The ribosome will never start translation, so transcription will always end regardless of the levels of tryptophan.
The results will be the same in Mutant C as in Mutant B.
The leader would not have an effect on the level of attenuation.
Trp synthesis would be regulated by the levels of leucine if the Trp codons were removed.
The Trp synthesis genes would not be transcribed even in the absence of tryptophan, and this strain would always require tryptophan to grow.
There would be expression of the Trp synthesis genes even in the presence of leucine.
The Mutant F would never express the genes for Trp synthesis.
In highly ionic solutions, the interaction between prota mines and DNA is diminished because of the salt in solution.
The positively charged guanidinium groups can associate with the negatively charged phophodiester bonds in a DNA helix.
The negatively and positively charged ion that result from the addition of a salt to a solution compete with the DNA-ligand interactions and weaken them.
HATs remove their positive charges and weaken the interaction between the histone and the DNA by acetylating the primary amino groups on the side chains of lysine.
The reduction of charge-charge interactions is the same regardless of the action of HATs or the addition of salts.
A change from A to G in the first position of the codon would cause a substitution of Val for Ile.
The change from an A-T to a G-C base pair is related to this.
A single change from G to A in the second position of the codon would account for the difference.
This shows a change from a G-C to an A-T base pair.
These are conservative changes.
Both Ile and Val have positively charged side chains.
We wouldn't expect any structural or functional difference in the H4 of calf and pea seedlings.
The two organisms are not the same.
In cells that are active in synthesizing globins, the globin genes can be transcribed into messenger RNA.
This region is sensitive to DNase.
Neither embryonic globins nor ovalbumin are produced to a significant extent in an adult cell specialized for the production of globins.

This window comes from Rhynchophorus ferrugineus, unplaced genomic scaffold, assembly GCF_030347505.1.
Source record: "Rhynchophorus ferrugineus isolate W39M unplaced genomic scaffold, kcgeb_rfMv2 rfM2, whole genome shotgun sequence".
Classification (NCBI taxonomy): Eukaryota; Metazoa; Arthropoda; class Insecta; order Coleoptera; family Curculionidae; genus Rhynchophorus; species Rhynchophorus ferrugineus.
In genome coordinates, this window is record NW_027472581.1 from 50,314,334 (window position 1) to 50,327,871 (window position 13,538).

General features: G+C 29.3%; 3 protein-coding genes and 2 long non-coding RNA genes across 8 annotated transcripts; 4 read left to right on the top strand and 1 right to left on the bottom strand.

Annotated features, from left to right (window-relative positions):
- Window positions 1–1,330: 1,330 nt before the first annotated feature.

The regions of DNA that carry the information for these genes are not sensitive to DNase.
The globin genes are not destroyed in those oviduct cells that make ovalbumin.
The results are the same.
Many of the globin genes are required to cover the nu cleosomes.
The linker regions between the nucleosomes become susceptible to cleavage by micrococcal nuclease when these genes become transcriptionally active.
The number of molecules that are converted into product per second is given.
Each of the zinc fingers contains an 30-residue-long sequence of two cysteines and two histidines that are coordinated to a zinc ion.
Zinc is involved in the structure of the nuclear hormone receptors.
It is involved in a number of other reactions, including the conversion of acetaldehyde to ethanol, the formation of bicarbonate ion, and the cleavage of peptides by chymotrypsin.
It is likely that zinc deficiency could lead to significant developmental abnormality because of its essential roles in gene expression and cellular metabolism.
Three-fourths of the CG sequence is methylated in many cells.
In your experiments, cells grown in the presence of 5-azacytidine incorporate the azacytosine into DNA, but the azacytosine is not present in the normally present C. Cells grown without the analog are less likely to express the genes you are studying and are more likely to have the methylated CG-rich sequence in the promoter region.
The activity of the promoter is what determines the expression of the gene.
I, which does not cleave the CmCGG sequence, is at the 5 position of the interior C.
Specific genes are allowed to associate with certain genes from cell extracts or fractionated samples.
The control samples of labeled fragment are also subjected to gel electrophoresis.
The gels are visualized by autoradiography on film or in a machine.
Retarded samples are candidates for sequence-specific complexes.
Large amounts of unlabeled, random sequences of DNA can be added to the sample to minimize retardation caused by binding of histones to the labeled fragment.
The gel doesn't see this DNA because it isn't labeled.
The gel-shift assays don't usually interfere with the addition of extra DNA because the sequence-specific proteins have a higher affinity for a specific sequence than the nonspecific ones.
An excess amount of unlabeled DNA can be included in an experiment to assess the specificity of the interaction.
If the interaction is sequence-specific, the unlabeled DNA should bind theProtein and by specific competition abolish the shift of the labeled sequence on the gel.
Gel-shift analysis is used a lot.
Although it is not a true equilibrium technique and can't provide true equilibrium binding constants, it reliably indicates the relative affinities of certain genes.
You can also detect coactivators or corepressors, if you know how they work.
You wouldn't be surprised because the distant sequences might be enhancers that bind transcription factors that themselves associate with the core transcription machinery by looping the DNA to achieve proximity to the transcription start site.
The testosterone-nuclear hormone receptor complex could not be formed, and the genes that promote and suppress feminization would not function properly.